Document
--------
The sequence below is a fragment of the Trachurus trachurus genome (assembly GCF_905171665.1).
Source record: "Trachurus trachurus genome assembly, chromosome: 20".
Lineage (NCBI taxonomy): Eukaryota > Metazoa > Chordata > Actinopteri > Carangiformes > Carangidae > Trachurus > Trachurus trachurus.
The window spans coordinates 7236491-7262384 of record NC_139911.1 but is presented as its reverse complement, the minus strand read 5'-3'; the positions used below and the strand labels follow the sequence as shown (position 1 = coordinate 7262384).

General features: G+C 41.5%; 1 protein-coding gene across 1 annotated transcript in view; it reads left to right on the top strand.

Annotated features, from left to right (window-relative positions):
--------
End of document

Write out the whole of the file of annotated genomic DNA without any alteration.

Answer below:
The sequence below is a fragment of the Trachurus trachurus genome (assembly GCF_905171665.1).
Source record: "Trachurus trachurus genome assembly, chromosome: 20".
Lineage (NCBI taxonomy): Eukaryota > Metazoa > Chordata > Actinopteri > Carangiformes > Carangidae > Trachurus > Trachurus trachurus.
The window spans coordinates 7236491-7262384 of record NC_139911.1 but is presented as its reverse complement, the minus strand read 5'-3'; the positions used below and the strand labels follow the sequence as shown (position 1 = coordinate 7262384).

General features: G+C 41.5%; 1 protein-coding gene across 1 annotated transcript in view; it reads left to right on the top strand.

Annotated features, from left to right (window-relative positions):